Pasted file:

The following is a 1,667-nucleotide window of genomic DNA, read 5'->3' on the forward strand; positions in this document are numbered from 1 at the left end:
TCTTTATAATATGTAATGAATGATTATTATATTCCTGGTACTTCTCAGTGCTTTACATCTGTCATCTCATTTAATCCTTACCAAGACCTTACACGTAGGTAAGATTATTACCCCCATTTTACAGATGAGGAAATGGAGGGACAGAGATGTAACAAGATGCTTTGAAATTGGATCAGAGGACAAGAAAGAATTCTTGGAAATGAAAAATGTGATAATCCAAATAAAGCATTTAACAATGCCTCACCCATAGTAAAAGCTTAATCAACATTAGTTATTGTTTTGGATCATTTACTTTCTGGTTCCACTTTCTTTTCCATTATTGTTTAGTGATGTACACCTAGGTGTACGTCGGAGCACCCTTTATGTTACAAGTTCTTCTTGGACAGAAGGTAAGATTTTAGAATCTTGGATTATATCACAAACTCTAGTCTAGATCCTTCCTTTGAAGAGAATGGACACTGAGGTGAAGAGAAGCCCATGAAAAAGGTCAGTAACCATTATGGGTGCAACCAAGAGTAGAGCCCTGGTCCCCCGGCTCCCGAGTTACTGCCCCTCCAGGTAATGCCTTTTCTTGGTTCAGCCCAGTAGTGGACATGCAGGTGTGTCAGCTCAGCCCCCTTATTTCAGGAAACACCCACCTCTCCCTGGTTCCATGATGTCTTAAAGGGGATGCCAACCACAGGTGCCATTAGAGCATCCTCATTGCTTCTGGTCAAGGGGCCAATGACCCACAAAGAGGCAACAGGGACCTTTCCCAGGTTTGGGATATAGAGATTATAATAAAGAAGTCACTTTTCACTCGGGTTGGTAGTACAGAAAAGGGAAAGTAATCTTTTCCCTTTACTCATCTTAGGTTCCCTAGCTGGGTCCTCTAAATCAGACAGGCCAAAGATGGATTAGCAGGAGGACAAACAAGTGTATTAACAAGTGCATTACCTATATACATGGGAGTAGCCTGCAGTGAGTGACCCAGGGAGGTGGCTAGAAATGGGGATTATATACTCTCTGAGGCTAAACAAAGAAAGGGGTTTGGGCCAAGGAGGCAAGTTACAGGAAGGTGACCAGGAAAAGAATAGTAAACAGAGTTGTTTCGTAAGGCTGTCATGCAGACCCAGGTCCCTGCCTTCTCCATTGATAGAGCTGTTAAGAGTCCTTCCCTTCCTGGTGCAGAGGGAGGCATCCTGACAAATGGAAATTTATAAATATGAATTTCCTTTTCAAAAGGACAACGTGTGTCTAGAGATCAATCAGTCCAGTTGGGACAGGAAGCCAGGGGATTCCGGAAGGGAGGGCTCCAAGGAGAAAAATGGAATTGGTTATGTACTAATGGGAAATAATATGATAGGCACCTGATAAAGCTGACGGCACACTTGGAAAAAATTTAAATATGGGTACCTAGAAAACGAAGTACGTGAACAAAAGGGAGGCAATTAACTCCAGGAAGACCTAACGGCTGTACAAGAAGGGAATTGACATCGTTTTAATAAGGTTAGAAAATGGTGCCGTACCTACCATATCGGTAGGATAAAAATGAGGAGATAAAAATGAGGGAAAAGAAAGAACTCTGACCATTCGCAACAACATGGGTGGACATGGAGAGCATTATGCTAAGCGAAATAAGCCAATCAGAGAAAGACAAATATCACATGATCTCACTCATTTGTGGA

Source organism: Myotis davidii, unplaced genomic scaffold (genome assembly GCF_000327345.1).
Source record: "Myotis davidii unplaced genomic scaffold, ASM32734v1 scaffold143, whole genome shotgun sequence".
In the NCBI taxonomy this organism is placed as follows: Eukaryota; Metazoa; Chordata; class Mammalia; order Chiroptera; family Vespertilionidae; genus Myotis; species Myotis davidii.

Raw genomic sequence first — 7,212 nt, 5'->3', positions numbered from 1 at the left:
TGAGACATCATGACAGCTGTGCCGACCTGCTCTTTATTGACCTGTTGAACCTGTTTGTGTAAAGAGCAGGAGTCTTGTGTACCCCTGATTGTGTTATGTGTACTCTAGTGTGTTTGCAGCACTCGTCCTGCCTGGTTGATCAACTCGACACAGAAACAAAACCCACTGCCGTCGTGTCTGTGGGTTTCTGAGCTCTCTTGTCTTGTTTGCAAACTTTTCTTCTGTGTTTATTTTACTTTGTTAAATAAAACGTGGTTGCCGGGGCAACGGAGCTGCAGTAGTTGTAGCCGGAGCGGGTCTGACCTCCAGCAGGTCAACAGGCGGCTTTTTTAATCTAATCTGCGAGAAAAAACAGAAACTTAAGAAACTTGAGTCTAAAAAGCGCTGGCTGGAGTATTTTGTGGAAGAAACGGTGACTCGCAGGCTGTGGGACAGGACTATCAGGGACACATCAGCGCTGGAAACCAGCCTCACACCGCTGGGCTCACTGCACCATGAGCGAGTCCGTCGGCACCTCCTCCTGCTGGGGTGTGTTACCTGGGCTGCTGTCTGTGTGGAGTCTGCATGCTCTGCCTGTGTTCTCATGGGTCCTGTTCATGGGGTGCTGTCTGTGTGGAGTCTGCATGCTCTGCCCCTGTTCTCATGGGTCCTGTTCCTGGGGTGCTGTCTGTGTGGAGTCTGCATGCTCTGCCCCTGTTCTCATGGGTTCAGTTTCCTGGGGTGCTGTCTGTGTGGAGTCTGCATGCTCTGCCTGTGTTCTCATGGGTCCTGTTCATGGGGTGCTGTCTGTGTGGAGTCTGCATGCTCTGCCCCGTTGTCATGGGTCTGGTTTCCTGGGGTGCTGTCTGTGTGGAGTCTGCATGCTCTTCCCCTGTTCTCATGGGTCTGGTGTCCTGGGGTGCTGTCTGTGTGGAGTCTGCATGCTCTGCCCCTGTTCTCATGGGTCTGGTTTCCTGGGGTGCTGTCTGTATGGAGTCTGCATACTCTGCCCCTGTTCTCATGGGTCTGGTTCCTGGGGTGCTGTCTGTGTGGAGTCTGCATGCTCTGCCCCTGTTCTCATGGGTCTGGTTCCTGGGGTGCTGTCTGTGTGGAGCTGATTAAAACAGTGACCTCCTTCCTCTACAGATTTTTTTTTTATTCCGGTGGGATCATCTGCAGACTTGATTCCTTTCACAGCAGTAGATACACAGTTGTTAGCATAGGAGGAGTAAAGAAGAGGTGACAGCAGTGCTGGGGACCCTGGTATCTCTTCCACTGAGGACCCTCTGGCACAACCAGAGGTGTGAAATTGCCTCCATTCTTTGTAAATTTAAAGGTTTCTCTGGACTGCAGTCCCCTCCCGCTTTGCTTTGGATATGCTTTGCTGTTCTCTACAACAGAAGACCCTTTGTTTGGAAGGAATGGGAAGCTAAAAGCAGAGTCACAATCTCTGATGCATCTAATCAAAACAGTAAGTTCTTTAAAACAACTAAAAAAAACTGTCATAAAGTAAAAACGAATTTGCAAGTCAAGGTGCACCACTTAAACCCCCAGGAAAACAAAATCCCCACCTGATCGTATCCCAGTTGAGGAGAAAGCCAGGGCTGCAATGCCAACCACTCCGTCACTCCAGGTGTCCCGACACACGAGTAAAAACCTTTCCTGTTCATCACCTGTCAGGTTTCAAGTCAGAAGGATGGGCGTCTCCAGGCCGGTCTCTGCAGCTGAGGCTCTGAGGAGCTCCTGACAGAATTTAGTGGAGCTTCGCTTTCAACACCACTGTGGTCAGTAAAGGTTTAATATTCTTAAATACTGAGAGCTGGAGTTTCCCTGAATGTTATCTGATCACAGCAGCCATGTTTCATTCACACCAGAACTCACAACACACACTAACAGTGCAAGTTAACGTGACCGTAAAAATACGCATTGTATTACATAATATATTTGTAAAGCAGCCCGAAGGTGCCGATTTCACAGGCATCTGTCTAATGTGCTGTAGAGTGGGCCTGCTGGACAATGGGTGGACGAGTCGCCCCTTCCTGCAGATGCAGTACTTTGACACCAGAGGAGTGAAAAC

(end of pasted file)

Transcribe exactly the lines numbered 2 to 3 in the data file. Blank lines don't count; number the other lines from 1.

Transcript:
TCTTTATAATATGTAATGAATGATTATTATATTCCTGGTACTTCTCAGTGCTTTACATCTGTCATCTCATTTAATCCTTACCAAGACCTTACACGTAGGTAAGATTATTACCCCCATTTTACAGATGAGGAAATGGAGGGACAGAGATGTAACAAGATGCTTTGAAATTGGATCAGAGGACAAGAAAGAATTCTTGGAAATGAAAAATGTGATAATCCAAATAAAGCATTTAACAATGCCTCACCCATAGTAAAAGCTTAATCAACATTAGTTATTGTTTTGGATCATTTACTTTCTGGTTCCACTTTCTTTTCCATTATTGTTTAGTGATGTACACCTAGGTGTACGTCGGAGCACCCTTTATGTTACAAGTTCTTCTTGGACAGAAGGTAAGATTTTAGAATCTTGGATTATATCACAAACTCTAGTCTAGATCCTTCCTTTGAAGAGAATGGACACTGAGGTGAAGAGAAGCCCATGAAAAAGGTCAGTAACCATTATGGGTGCAACCAAGAGTAGAGCCCTGGTCCCCCGGCTCCCGAGTTACTGCCCCTCCAGGTAATGCCTTTTCTTGGTTCAGCCCAGTAGTGGACATGCAGGTGTGTCAGCTCAGCCCCCTTATTTCAGGAAACACCCACCTCTCCCTGGTTCCATGATGTCTTAAAGGGGATGCCAACCACAGGTGCCATTAGAGCATCCTCATTGCTTCTGGTCAAGGGGCCAATGACCCACAAAGAGGCAACAGGGACCTTTCCCAGGTTTGGGATATAGAGATTATAATAAAGAAGTCACTTTTCACTCGGGTTGGTAGTACAGAAAAGGGAAAGTAATCTTTTCCCTTTACTCATCTTAGGTTCCCTAGCTGGGTCCTCTAAATCAGACAGGCCAAAGATGGATTAGCAGGAGGACAAACAAGTGTATTAACAAGTGCATTACCTATATACATGGGAGTAGCCTGCAGTGAGTGACCCAGGGAGGTGGCTAGAAATGGGGATTATATACTCTCTGAGGCTAAACAAAGAAAGGGGTTTGGGCCAAGGAGGCAAGTTACAGGAAGGTGACCAGGAAAAGAATAGTAAACAGAGTTGTTTCGTAAGGCTGTCATGCAGACCCAGGTCCCTGCCTTCTCCATTGATAGAGCTGTTAAGAGTCCTTCCCTTCCTGGTGCAGAGGGAGGCATCCTGACAAATGGAAATTTATAAATATGAATTTCCTTTTCAAAAGGACAACGTGTGTCTAGAGATCAATCAGTCCAGTTGGGACAGGAAGCCAGGGGATTCCGGAAGGGAGGGCTCCAAGGAGAAAAATGGAATTGGTTATGTACTAATGGGAAATAATATGATAGGCACCTGATAAAGCTGACGGCACACTTGGAAAAAATTTAAATATGGGTACCTAGAAAACGAAGTACGTGAACAAAAGGGAGGCAATTAACTCCAGGAAGACCTAACGGCTGTACAAGAAGGGAATTGACATCGTTTTAATAAGGTTAGAAAATGGTGCCGTACCTACCATATCGGTAGGATAAAAATGAGGAGATAAAAATGAGGGAAAAGAAAGAACTCTGACCATTCGCAACAACATGGGTGGACATGGAGAGCATTATGCTAAGCGAAATAAGCCAATCAGAGAAAGACAAATATCACATGATCTCACTCATTTGTGGA

Source organism: Myotis davidii, unplaced genomic scaffold (genome assembly GCF_000327345.1).